Disney’s newest cinematic addition to the Marvel Patheon, “WandaVision,” makes a few bold business choices, but not all of them work.
The series, which first aired on Jan. 15, will consist of 9 episodes released weekly, concluding on March 5. This presents some major issues, and continues an alarming trend in the film and television industry, specifically within streaming services.
For starters, “WandaVision” attempts to build up excitement by breaking up its releases to prevent binge-watching. This process has proven to be counterintuitive in the past, shown by Netflix’s recent seasons of “The Great British Baking Show.” While the show aired, viewership dropped week by week, more so than in previous seasons, which could be binge-watched.
This also takes away most of the attraction to streaming services. Wasn’t most of the original draw to streaming services the ability to watch much of a show at once? Originally, people paid for streaming platforms, such as Netflix and Hulu, for instant access to a wide variety of shows. What is the point of paying for all of these subscriptions if they behave increasingly like cable television?
On top of this, for fans of the Marvel Cinematic Universe, “WandaVision” is hard to pass by. Unlike previous Marvel shows, such as “Daredevil” or “Agents of S.H.I.E.L.D.,” “WandaVision” features two major characters of the MCU itself. Since the show’s announcement, viewers questioned how necessary watching the show would be to understand the films’ main storylines. These questions have mostly been dodged by Marvel and Disney show runners. This lack of communication leaves viewers believing they should play it safe rather than sorry, whether or not they have an existing Disney+ account.
For fans without a Disney+ subscription, the pressure to watch this show can be frustrating. Not only do they now have to pay for a Disney+ subscription to be caught up on a franchise they enjoy, but they can’t watch the show all at once. Paying for Jan., Feb., and March will cost viewers $20.97 in subscriptions – all for a total of under six hours of content. This is a high price for people who are only subscribed for a single limited TV series, and the alternatives are just as nonsensical. For example, avid Marvel fans could wait until the entire season has aired and only pay the subscription rate for a single month – but this risks the show being spoiled and thus not worth the time.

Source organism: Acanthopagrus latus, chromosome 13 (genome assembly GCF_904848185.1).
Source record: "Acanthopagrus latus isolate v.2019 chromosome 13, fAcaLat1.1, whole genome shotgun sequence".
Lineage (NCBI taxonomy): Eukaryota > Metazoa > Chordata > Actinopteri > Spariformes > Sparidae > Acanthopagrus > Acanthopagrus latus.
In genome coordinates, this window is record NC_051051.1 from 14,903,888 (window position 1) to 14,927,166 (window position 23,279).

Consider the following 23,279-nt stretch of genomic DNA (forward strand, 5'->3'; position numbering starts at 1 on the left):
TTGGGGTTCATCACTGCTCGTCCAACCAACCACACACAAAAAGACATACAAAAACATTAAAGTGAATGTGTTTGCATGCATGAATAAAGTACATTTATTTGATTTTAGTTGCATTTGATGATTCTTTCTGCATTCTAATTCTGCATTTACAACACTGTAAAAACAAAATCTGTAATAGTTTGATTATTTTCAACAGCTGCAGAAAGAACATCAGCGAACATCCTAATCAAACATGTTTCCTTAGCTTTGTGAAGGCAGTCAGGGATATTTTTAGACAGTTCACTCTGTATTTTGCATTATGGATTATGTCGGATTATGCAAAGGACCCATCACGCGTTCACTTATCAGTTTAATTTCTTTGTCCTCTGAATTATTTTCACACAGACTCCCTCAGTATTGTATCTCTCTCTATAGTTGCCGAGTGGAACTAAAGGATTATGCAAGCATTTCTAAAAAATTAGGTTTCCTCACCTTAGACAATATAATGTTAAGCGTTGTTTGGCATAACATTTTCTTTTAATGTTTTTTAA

And after all of this, the show may not even prove to be relevant to the Marvel universe at large, quickly turning into an expensive waste of time for frustrated viewers. And it’s not just “WandaVision.” This ill-advised show is not the only one of its kind, unfortunately. Streaming platforms have ramped up the trend of theatricality in their releases. This was the case with the aforementioned “Great British Baking Show” and its staggered releases, as well as “Mulan,” released on Disney+, which aired behind a $29.99 paywall and only for those already paying for Disney+ subscriptions.
This trend of streaming platforms aiming to seem more like cable TV and movie theaters is alarming for multiple reasons. First off, it allows streaming to become an increasingly expensive commodity, while still being seen as necessary to keep up with pop culture. It also puts other industries, especially the already struggling film industry, in even more danger. When it becomes viable for film studios to simply release directly to streaming services, local movie theaters lose their sole source of revenue and eventually go out of business.
While it’s important to note that the eventuality of losing movie theaters is a long way out, it is very much a possibility. As streaming services try new ways to bring consumers to their services, streaming becomes an increasingly frustrating and pricey practice for viewers. For consumers feeling pulled every which way by streaming services, the question of price changes and paywalls presents itself. When does it end?